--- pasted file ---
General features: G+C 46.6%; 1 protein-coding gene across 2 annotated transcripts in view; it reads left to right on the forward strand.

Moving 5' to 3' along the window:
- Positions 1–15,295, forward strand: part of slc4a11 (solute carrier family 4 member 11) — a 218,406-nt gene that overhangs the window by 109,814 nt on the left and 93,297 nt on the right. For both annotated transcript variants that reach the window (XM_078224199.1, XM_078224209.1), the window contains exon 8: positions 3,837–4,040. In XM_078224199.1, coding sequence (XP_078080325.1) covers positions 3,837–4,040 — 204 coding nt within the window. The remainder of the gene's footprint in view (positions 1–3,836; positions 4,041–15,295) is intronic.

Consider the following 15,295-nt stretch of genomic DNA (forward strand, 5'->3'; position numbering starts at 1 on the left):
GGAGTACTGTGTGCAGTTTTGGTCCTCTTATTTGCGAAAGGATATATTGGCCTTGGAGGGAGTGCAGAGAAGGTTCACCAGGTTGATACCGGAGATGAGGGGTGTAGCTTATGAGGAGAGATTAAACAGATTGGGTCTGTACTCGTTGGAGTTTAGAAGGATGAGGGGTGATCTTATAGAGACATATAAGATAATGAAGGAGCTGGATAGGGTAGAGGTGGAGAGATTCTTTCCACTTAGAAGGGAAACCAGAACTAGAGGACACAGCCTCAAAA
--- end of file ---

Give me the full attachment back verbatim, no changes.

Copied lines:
General features: G+C 46.6%; 1 protein-coding gene across 2 annotated transcripts in view; it reads left to right on the forward strand.

Moving 5' to 3' along the window:
- Positions 1–15,295, forward strand: part of slc4a11 (solute carrier family 4 member 11) — a 218,406-nt gene that overhangs the window by 109,814 nt on the left and 93,297 nt on the right. For both annotated transcript variants that reach the window (XM_078224199.1, XM_078224209.1), the window contains exon 8: positions 3,837–4,040. In XM_078224199.1, coding sequence (XP_078080325.1) covers positions 3,837–4,040 — 204 coding nt within the window. The remainder of the gene's footprint in view (positions 1–3,836; positions 4,041–15,295) is intronic.

Consider the following 15,295-nt stretch of genomic DNA (forward strand, 5'->3'; position numbering starts at 1 on the left):
GGAGTACTGTGTGCAGTTTTGGTCCTCTTATTTGCGAAAGGATATATTGGCCTTGGAGGGAGTGCAGAGAAGGTTCACCAGGTTGATACCGGAGATGAGGGGTGTAGCTTATGAGGAGAGATTAAACAGATTGGGTCTGTACTCGTTGGAGTTTAGAAGGATGAGGGGTGATCTTATAGAGACATATAAGATAATGAAGGAGCTGGATAGGGTAGAGGTGGAGAGATTCTTTCCACTTAGAAGGGAAACCAGAACTAGAGGACACAGCCTCAAAA